However, while attempting a reflexive critique, Amitav Acharya (a late addition to the panel) did something similar. In effect, he argued the same, hand-wringing, self-critical liberal point that it’s (still) the economy (and specifically the economy of neoliberal globalisation), stupid. As in the examples presented above, this was held to be the reason – without compelling evidence or argumentation – for the Brexit and Trump votes as well as seemingly heralding the awakening of a new, transnational, self-conscious class of those who see themselves as economically disenfranchised and politically neglected by the elites that serve the interests of (transnational) capital. Acharya didn’t use the term but it would not be too much of a leap to see such a group as a new proletariat.
Gods and Idols
Whether it is twilight at dawn or dusk for the proletariat – empirically and conceptually/analytically – remains to be seen but, normatively speaking, its demise and its renaissance would each be met with a mixed reaction. The same could be said for great power (geo)politics as an animating idea of international relations in theory and practice. A twilight of the gods for some, of the idols for others.[iv]
However, for those whose concepts and theories are indeed entering a dusky twilight there are (at least) two things to bear in mind. The first is that twilight – of both kinds – is a rhythmic, cyclical phenomenon, something which regularly returns, and the type of return that we both observe and try to bring about in both the scholarly and wider social worlds is key. The second is that we may have been unjust not only to twilight, but also to darkness.
First, with regard to returns, Zinaić’s critical lament for the proletariat is not the first. Jacques Derrida’s Spectres of Marx notes that “at twilight, before or after a night of bad dreams, at the presumed end of history, it is a holy hunt against this spectre [Marxism]” (1994: 49) and by extension against the theoretical and practical notion of the proletariat. Earlier, however, before the fall of the wall, before history supposedly ended, and in a different vein, the art critic and theorist Thierry de Duve hailed the recently deceased artist Joseph Beuys as “The Last of the Proletarians” (2008). This was the same artist who had earlier been famously derided by the leading critic and art historian Benjamin Buchloh in his stinging “Joseph Beuys: The Twilight of the Idol” (2008). Beuys, however, was perhaps uniquely equipped to deal with such ruination, given his focus on recuperation and psycho-social healing.[v] Nonetheless, in considering the politics of return – whether in relation to the proletariat, or the tragic temporalities of realist visions of great power politics – we should also reflect on ‘Nein Quarterly’s’[vi] reworking of Marx’s famous dictum about history repeating (he himself re-working Hegel), which Nein takes further:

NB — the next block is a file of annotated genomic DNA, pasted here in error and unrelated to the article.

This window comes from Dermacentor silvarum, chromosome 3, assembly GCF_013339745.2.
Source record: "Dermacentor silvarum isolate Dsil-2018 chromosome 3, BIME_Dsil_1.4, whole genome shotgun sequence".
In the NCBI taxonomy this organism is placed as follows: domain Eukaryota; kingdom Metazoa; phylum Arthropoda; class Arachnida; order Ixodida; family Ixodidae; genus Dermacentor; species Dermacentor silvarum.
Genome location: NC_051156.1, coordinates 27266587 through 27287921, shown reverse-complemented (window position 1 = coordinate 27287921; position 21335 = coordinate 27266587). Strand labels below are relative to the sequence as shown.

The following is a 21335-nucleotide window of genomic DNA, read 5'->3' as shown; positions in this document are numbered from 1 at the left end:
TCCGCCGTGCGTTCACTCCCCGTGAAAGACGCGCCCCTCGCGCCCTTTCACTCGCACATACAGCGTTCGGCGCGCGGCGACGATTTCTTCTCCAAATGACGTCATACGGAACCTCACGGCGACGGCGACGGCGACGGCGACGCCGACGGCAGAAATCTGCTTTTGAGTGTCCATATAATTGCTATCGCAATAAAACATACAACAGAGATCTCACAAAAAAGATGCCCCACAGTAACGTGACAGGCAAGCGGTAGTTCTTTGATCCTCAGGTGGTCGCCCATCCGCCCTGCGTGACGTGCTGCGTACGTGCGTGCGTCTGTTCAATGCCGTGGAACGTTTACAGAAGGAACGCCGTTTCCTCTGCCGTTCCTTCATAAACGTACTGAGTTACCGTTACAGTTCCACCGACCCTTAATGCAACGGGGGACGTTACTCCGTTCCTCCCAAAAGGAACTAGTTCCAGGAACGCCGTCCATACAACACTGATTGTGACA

“First as tragedy. Then as Farce. Then as Methodology.”
Merely re-heated versions of old approaches are not up to the task of taking us beyond the “Retromania” that drives much current politics (whether via Trump, Corbyn, Melenchon or Kaczynski) as much as recent cultural production (Reynolds, 2011; Cowley, 2016). Contemporary challenges make clear the need for scholars to do more to rethink our approaches, be they Realist, Liberal, Constructivist, Marxist or Poststructuralist, and expand our horizons. Despite the impediments to doing so (scholars need a ‘brand’; personal reputation becomes too closely associated with an analytical approach; idols are too easily fashioned as scholars become stars), IR as a discipline needs to do more to guard against the path dependency that comes from merely instrumentalising the ‘change and volatility’ of international politics to the purpose of trying to show that we were (all) right all along.
This means accepting (or precipitating) the twilight at dusk, the twilight that takes us toward the darkness of some of the aspects of our approaches and ideas as we improve them through the encounters that come from provoking new constellations. As Derrida put it (1996: 109):
“if we let it be understood that we intend to understand spirits in the plural and in the sense of specters, of untimely specters that one must not chase away but sort out, critique, keep close by, and allow to come back […] to guide and hierarchize among the ‘spirits’ will fatally exclude in its turn.”
This also leads to the second point – that we are unjust to darkness, which we need not see – in all cases – as purely destructive or fatal (Edensor, 2017). The geographer Tim Edensor[vii] claims that we need to “reconnect” with darkness (2013) and to rethink the relation we tend to understand between dark and light (2015). He argues that “in recent history, darkness has been conceptualised negatively, for instance, with the ‘dark side’ and the ‘forces of darkness’ conceived as the opposite of that which enlightens and illuminates.” This has lead us to overlook the positive qualities of darkness: “the potential for conviviality and intimacy to be fostered in the dark, the aesthetics and atmospherics of darkness and shadow, the possibilities for apprehending the world through other senses and the dismissal of the star-saturated sky” (ibid.).
Zhanna Aguzarova, ‘Stars are Always Beautiful, Especially at Night’
Searching for the Dark, Searching for the Light